Normally, the brain does this harmoniously. Yet, alcohol puts both levels out of balance. Plus, it releases chemicals, like dopamine, in the process. Dopamine is a powerful chemical that triggers the pleasure sensation associated with rewards. Even drinking a little causes this. 

So, the combination of increased pleasure and decreased brain functionality makes it addictive. Over time the body and brain get used to these levels. As a result, it becomes less pleasurable to drink but is necessary for someone struggling with alcoholism to feel normal. They will need to consume much more alcohol to feel as they did before.

Signs and Symptoms of Alcoholism 

The signs and symptoms of an alcohol use disorder can mimic mental health disorders or the product of a rough time. However, it’s important to be aware of the signs and symptoms to look into hypnosis for drinking or other forms of treatment. It’s easier to overcome alcoholism in its early stages, and much harder when it’s left untreated. 

The DSM-5 uses these questions to evaluate whether or not someone has an alcohol addiction: 

  • Has alcohol interfered with responsibilities such as taking care of home life, as well as school and job responsibilities? 
  • Has the person ended up in a dangerous situation more than once because of drinking (ie: drunk driving or unprotected sex)? 
  • Does a person’s drinking habits make friends and family uncomfortable? 
  • Does it take more drinks to feel anything or feel the same as it once did? 
  • Are withdrawal symptoms present when the person stops drinking? Withdrawal symptoms include shaking, restlessness, excessive sweating, seizures, and vomiting.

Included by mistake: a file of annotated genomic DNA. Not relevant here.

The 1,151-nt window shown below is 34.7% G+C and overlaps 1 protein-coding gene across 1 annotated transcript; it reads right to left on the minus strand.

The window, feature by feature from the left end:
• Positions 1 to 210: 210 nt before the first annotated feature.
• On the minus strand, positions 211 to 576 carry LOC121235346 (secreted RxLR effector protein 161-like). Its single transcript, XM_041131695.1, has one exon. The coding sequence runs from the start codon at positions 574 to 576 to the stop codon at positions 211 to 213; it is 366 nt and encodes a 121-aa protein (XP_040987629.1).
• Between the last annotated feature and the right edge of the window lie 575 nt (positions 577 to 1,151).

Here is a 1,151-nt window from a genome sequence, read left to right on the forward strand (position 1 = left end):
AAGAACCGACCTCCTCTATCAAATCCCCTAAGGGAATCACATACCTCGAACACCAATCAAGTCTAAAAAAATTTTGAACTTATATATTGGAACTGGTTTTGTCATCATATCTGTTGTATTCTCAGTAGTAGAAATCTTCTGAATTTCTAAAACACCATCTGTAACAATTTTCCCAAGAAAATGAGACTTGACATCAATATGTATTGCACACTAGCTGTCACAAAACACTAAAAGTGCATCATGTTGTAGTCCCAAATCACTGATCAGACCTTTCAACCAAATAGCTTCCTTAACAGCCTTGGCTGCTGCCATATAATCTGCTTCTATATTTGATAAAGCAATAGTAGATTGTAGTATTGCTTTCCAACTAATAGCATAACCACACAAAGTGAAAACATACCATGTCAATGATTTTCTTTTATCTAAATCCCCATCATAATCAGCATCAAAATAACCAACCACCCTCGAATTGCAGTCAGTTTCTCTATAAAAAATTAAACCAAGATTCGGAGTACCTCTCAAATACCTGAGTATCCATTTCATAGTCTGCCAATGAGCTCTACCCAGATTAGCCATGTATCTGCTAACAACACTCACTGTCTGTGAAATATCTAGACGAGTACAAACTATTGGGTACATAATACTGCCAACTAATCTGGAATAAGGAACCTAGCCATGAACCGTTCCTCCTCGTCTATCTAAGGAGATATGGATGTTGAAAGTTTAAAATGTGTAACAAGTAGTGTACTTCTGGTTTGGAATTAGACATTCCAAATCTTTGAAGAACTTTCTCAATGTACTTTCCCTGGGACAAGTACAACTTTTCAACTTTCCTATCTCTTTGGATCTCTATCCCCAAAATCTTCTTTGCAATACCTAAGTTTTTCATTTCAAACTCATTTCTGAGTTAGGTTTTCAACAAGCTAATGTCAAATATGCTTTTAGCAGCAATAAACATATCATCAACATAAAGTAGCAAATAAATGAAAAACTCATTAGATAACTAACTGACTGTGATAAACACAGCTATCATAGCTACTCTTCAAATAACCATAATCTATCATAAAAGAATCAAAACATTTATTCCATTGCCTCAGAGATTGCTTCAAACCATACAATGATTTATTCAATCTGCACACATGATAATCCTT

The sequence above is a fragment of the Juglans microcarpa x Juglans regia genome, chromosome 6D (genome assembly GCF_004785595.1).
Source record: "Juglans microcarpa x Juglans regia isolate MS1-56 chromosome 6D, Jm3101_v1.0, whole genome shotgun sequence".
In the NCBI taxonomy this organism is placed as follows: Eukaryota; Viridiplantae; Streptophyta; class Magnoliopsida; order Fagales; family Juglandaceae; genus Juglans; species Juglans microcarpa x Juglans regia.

• Has the person tried to stop drinking or cut back and wasn’t able to? 
  • Does the person often drink more than they expected to? 
  • Has drinking led to additional health complications? 
  • Does the person give up enjoyable activities to drink instead?

Using Hypnosis To Stop Drinking

Hypnosis is more than a man with a European accent swinging a clock back and forth. It’s a complex practice that has shown promising results within the addiction treatment community. Two studies cited in the journal, Hypnosis for Addiction, had positive results. One study employed treatment without hypnosis therapy while the other one did. Combining hypnosis with other therapeutic techniques showed greater improvement than without it. 

As a whole, the journal writes that long-range addiction treatment programs without hypnosis only work 2% of the time. This statistic increases up to 70% when a long-range addiction treatment includes a hypnosis program. It’s no wonder the medical community is fascinated to discover the science behind hypnosis to stop drinking.  

What Is Hypnosis? 

According to the APA, “hypnosis is a therapeutic technique in which clinicians make suggestions to individuals who have undergone a procedure designed to relax them and focus their minds”. This therapeutic technique puts patients into a trance-like state that makes them more open to suggestions. 

The APA writes that past controversy has cast a shadow on the power behind hypnotism. It can help with pain, changing habits, and improve anxiety as well as mood disorders. The positive results make it a powerful tool against alcoholism. 

Using Hypnosis To Stop Drinking: How Does it Work? 

The science behind hypnosis to stop drinking isn’t fully understood. Certified hypnotists, many of whom are psychiatric professionals, are able to perform it and make it work. Yet, it’s unclear how it works exactly.